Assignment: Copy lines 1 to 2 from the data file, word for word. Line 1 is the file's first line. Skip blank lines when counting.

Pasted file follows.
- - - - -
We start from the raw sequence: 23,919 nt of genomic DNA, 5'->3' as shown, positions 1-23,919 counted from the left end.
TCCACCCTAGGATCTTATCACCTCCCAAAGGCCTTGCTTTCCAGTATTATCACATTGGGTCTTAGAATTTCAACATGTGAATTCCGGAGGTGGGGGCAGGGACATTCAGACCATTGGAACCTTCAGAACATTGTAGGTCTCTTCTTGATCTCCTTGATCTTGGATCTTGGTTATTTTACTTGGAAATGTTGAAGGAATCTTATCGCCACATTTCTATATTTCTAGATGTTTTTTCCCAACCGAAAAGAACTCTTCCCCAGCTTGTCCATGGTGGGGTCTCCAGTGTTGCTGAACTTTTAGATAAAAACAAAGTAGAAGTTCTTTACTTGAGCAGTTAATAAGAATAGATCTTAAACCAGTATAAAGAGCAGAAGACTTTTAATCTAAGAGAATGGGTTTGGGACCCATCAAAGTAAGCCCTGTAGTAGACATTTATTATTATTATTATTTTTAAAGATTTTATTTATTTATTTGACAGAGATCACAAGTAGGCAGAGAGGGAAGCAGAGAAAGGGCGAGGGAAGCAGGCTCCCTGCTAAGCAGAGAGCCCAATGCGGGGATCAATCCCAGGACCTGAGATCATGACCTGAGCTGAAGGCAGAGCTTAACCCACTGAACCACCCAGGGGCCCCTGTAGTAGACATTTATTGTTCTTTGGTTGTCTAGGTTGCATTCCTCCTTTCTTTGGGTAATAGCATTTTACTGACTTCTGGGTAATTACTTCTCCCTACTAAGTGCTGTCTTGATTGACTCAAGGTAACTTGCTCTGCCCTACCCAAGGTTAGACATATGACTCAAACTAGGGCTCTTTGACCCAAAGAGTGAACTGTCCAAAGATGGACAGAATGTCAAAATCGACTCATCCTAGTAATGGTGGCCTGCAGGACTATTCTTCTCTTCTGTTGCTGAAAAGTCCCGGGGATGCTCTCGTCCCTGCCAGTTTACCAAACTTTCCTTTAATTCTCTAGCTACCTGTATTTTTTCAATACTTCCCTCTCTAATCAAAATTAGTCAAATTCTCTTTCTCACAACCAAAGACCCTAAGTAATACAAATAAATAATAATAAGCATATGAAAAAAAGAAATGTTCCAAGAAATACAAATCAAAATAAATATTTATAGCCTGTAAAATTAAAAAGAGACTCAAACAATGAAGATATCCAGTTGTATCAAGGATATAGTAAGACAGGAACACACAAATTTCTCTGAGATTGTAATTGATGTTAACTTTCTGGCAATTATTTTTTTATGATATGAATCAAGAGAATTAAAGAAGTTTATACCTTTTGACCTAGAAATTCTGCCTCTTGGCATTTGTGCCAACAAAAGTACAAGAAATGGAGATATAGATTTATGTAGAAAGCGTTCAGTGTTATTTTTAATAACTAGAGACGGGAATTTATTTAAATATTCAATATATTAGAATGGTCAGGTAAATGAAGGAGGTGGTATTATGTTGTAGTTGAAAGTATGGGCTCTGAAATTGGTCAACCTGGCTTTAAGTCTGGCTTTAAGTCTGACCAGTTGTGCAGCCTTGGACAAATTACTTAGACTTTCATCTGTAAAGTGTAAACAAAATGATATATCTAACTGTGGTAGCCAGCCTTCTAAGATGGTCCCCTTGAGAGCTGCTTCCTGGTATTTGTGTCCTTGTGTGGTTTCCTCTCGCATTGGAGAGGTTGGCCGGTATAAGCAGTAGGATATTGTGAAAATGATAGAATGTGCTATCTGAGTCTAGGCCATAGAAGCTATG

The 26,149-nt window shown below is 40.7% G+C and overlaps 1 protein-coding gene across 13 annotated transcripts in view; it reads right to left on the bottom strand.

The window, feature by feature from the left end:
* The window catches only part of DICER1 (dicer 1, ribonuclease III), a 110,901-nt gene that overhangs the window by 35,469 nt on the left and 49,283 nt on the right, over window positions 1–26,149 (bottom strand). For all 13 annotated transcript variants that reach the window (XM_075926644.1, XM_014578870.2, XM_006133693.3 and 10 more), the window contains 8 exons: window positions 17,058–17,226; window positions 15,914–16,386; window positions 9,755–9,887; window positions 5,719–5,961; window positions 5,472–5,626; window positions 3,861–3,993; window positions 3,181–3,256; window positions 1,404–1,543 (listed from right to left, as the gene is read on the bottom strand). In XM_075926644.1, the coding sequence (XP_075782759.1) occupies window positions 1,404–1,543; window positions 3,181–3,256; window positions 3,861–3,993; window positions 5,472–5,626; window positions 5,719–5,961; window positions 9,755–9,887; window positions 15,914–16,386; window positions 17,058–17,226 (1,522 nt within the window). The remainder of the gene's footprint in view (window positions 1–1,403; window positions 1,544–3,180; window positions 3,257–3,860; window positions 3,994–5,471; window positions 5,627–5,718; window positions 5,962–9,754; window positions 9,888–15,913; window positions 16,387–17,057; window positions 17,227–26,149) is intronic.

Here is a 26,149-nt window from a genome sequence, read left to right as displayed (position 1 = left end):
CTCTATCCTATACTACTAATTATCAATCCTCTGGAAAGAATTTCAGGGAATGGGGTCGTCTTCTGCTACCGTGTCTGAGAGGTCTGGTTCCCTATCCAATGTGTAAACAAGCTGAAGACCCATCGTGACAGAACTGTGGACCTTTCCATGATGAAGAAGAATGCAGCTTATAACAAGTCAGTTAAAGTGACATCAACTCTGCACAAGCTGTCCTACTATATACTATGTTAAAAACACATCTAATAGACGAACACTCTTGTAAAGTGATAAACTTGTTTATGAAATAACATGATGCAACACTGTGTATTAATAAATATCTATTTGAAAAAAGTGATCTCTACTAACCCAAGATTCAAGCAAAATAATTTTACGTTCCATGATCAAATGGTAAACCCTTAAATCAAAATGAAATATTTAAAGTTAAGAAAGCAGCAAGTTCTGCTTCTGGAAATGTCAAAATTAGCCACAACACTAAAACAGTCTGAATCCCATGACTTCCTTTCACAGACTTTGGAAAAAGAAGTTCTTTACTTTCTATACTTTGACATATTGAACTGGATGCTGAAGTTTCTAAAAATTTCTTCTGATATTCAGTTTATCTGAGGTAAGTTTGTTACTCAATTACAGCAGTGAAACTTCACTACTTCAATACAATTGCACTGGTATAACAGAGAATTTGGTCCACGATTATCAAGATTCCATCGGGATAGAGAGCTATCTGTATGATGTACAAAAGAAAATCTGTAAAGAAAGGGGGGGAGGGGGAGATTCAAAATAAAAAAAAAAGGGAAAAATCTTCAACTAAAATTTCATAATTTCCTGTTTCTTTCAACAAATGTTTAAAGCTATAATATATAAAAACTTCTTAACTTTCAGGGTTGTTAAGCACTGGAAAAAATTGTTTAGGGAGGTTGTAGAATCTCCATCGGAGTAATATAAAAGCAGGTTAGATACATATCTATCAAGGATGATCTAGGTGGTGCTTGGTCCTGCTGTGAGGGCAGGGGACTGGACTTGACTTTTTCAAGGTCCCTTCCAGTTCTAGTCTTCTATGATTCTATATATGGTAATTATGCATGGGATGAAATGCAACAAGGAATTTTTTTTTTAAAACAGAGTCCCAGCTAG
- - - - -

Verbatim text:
We start from the raw sequence: 23,919 nt of genomic DNA, 5'->3' as shown, positions 1-23,919 counted from the left end.
TCCACCCTAGGATCTTATCACCTCCCAAAGGCCTTGCTTTCCAGTATTATCACATTGGGTCTTAGAATTTCAACATGTGAATTCCGGAGGTGGGGGCAGGGACATTCAGACCATTGGAACCTTCAGAACATTGTAGGTCTCTTCTTGATCTCCTTGATCTTGGATCTTGGTTATTTTACTTGGAAATGTTGAAGGAATCTTATCGCCACATTTCTATATTTCTAGATGTTTTTTCCCAACCGAAAAGAACTCTTCCCCAGCTTGTCCATGGTGGGGTCTCCAGTGTTGCTGAACTTTTAGATAAAAACAAAGTAGAAGTTCTTTACTTGAGCAGTTAATAAGAATAGATCTTAAACCAGTATAAAGAGCAGAAGACTTTTAATCTAAGAGAATGGGTTTGGGACCCATCAAAGTAAGCCCTGTAGTAGACATTTATTATTATTATTATTTTTAAAGATTTTATTTATTTATTTGACAGAGATCACAAGTAGGCAGAGAGGGAAGCAGAGAAAGGGCGAGGGAAGCAGGCTCCCTGCTAAGCAGAGAGCCCAATGCGGGGATCAATCCCAGGACCTGAGATCATGACCTGAGCTGAAGGCAGAGCTTAACCCACTGAACCACCCAGGGGCCCCTGTAGTAGACATTTATTGTTCTTTGGTTGTCTAGGTTGCATTCCTCCTTTCTTTGGGTAATAGCATTTTACTGACTTCTGGGTAATTACTTCTCCCTACTAAGTGCTGTCTTGATTGACTCAAGGTAACTTGCTCTGCCCTACCCAAGGTTAGACATATGACTCAAACTAGGGCTCTTTGACCCAAAGAGTGAACTGTCCAAAGATGGACAGAATGTCAAAATCGACTCATCCTAGTAATGGTGGCCTGCAGGACTATTCTTCTCTTCTGTTGCTGAAAAGTCCCGGGGATGCTCTCGTCCCTGCCAGTTTACCAAACTTTCCTTTAATTCTCTAGCTACCTGTATTTTTTCAATACTTCCCTCTCTAATCAAAATTAGTCAAATTCTCTTTCTCACAACCAAAGACCCTAAGTAATACAAATAAATAATAATAAGCATATGAAAAAAAGAAATGTTCCAAGAAATACAAATCAAAATAAATATTTATAGCCTGTAAAATTAAAAAGAGACTCAAACAATGAAGATATCCAGTTGTATCAAGGATATAGTAAGACAGGAACACACAAATTTCTCTGAGATTGTAATTGATGTTAACTTTCTGGCAATTATTTTTTTATGATATGAATCAAGAGAATTAAAGAAGTTTATACCTTTTGACCTAGAAATTCTGCCTCTTGGCATTTGTGCCAACAAAAGTACAAGAAATGGAGATATAGATTTATGTAGAAAGCGTTCAGTGTTATTTTTAATAACTAGAGACGGGAATTTATTTAAATATTCAATATATTAGAATGGTCAGGTAAATGAAGGAGGTGGTATTATGTTGTAGTTGAAAGTATGGGCTCTGAAATTGGTCAACCTGGCTTTAAGTCTGGCTTTAAGTCTGACCAGTTGTGCAGCCTTGGACAAATTACTTAGACTTTCATCTGTAAAGTGTAAACAAAATGATATATCTAACTGTGGTAGCCAGCCTTCTAAGATGGTCCCCTTGAGAGCTGCTTCCTGGTATTTGTGTCCTTGTGTGGTTTCCTCTCGCATTGGAGAGGTTGGCCGGTATAAGCAGTAGGATATTGTGAAAATGATAGAATGTGCTATCTGAGTCTAGGCCATAGAAGCTATG